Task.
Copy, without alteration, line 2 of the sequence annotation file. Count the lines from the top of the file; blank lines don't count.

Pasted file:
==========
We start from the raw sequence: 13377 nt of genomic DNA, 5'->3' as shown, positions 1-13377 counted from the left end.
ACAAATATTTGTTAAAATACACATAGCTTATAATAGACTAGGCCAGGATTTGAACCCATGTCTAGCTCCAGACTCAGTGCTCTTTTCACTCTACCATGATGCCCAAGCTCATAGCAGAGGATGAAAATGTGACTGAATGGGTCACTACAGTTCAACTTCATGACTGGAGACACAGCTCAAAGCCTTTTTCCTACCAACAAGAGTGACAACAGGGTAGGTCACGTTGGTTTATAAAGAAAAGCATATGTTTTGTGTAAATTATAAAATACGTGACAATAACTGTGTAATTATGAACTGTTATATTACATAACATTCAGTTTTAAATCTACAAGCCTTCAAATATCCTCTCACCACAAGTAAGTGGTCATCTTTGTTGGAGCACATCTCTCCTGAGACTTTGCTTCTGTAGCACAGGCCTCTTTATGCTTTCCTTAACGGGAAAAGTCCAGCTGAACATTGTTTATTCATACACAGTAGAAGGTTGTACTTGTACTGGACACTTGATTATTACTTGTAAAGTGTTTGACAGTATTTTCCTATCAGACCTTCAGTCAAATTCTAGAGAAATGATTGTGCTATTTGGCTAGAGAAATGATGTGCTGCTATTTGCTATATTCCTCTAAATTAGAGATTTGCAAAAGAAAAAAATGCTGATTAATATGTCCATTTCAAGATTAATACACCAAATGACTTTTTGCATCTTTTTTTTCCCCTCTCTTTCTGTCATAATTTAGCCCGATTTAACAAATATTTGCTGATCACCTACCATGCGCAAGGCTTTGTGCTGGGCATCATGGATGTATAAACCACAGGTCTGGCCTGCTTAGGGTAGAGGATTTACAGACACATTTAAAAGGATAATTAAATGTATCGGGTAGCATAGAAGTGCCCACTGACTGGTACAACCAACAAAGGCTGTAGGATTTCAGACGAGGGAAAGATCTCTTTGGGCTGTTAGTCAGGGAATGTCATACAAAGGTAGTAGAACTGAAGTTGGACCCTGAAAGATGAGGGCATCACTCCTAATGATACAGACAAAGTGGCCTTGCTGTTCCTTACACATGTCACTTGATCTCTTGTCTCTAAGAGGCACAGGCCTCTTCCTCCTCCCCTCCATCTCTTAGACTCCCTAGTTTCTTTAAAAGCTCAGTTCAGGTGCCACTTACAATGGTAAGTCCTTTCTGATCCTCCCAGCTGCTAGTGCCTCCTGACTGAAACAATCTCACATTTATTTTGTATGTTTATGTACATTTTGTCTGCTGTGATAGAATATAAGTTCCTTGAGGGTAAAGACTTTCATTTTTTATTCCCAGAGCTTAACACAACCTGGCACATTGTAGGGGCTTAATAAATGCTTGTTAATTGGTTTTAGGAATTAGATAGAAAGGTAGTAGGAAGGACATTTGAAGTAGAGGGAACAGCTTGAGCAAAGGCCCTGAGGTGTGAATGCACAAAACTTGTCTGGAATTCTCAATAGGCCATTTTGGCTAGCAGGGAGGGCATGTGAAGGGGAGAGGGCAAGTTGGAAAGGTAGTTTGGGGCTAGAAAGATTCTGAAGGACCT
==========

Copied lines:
ACAAATATTTGTTAAAATACACATAGCTTATAATAGACTAGGCCAGGATTTGAACCCATGTCTAGCTCCAGACTCAGTGCTCTTTTCACTCTACCATGATGCCCAAGCTCATAGCAGAGGATGAAAATGTGACTGAATGGGTCACTACAGTTCAACTTCATGACTGGAGACACAGCTCAAAGCCTTTTTCCTACCAACAAGAGTGACAACAGGGTAGGTCACGTTGGTTTATAAAGAAAAGCATATGTTTTGTGTAAATTATAAAATACGTGACAATAACTGTGTAATTATGAACTGTTATATTACATAACATTCAGTTTTAAATCTACAAGCCTTCAAATATCCTCTCACCACAAGTAAGTGGTCATCTTTGTTGGAGCACATCTCTCCTGAGACTTTGCTTCTGTAGCACAGGCCTCTTTATGCTTTCCTTAACGGGAAAAGTCCAGCTGAACATTGTTTATTCATACACAGTAGAAGGTTGTACTTGTACTGGACACTTGATTATTACTTGTAAAGTGTTTGACAGTATTTTCCTATCAGACCTTCAGTCAAATTCTAGAGAAATGATTGTGCTATTTGGCTAGAGAAATGATGTGCTGCTATTTGCTATATTCCTCTAAATTAGAGATTTGCAAAAGAAAAAAATGCTGATTAATATGTCCATTTCAAGATTAATACACCAAATGACTTTTTGCATCTTTTTTTTCCCCTCTCTTTCTGTCATAATTTAGCCCGATTTAACAAATATTTGCTGATCACCTACCATGCGCAAGGCTTTGTGCTGGGCATCATGGATGTATAAACCACAGGTCTGGCCTGCTTAGGGTAGAGGATTTACAGACACATTTAAAAGGATAATTAAATGTATCGGGTAGCATAGAAGTGCCCACTGACTGGTACAACCAACAAAGGCTGTAGGATTTCAGACGAGGGAAAGATCTCTTTGGGCTGTTAGTCAGGGAATGTCATACAAAGGTAGTAGAACTGAAGTTGGACCCTGAAAGATGAGGGCATCACTCCTAATGATACAGACAAAGTGGCCTTGCTGTTCCTTACACATGTCACTTGATCTCTTGTCTCTAAGAGGCACAGGCCTCTTCCTCCTCCCCTCCATCTCTTAGACTCCCTAGTTTCTTTAAAAGCTCAGTTCAGGTGCCACTTACAATGGTAAGTCCTTTCTGATCCTCCCAGCTGCTAGTGCCTCCTGACTGAAACAATCTCACATTTATTTTGTATGTTTATGTACATTTTGTCTGCTGTGATAGAATATAAGTTCCTTGAGGGTAAAGACTTTCATTTTTTATTCCCAGAGCTTAACACAACCTGGCACATTGTAGGGGCTTAATAAATGCTTGTTAATTGGTTTTAGGAATTAGATAGAAAGGTAGTAGGAAGGACATTTGAAGTAGAGGGAACAGCTTGAGCAAAGGCCCTGAGGTGTGAATGCACAAAACTTGTCTGGAATTCTCAATAGGCCATTTTGGCTAGCAGGGAGGGCATGTGAAGGGGAGAGGGCAAGTTGGAAAGGTAGTTTGGGGCTAGAAAGATTCTGAAGGACCT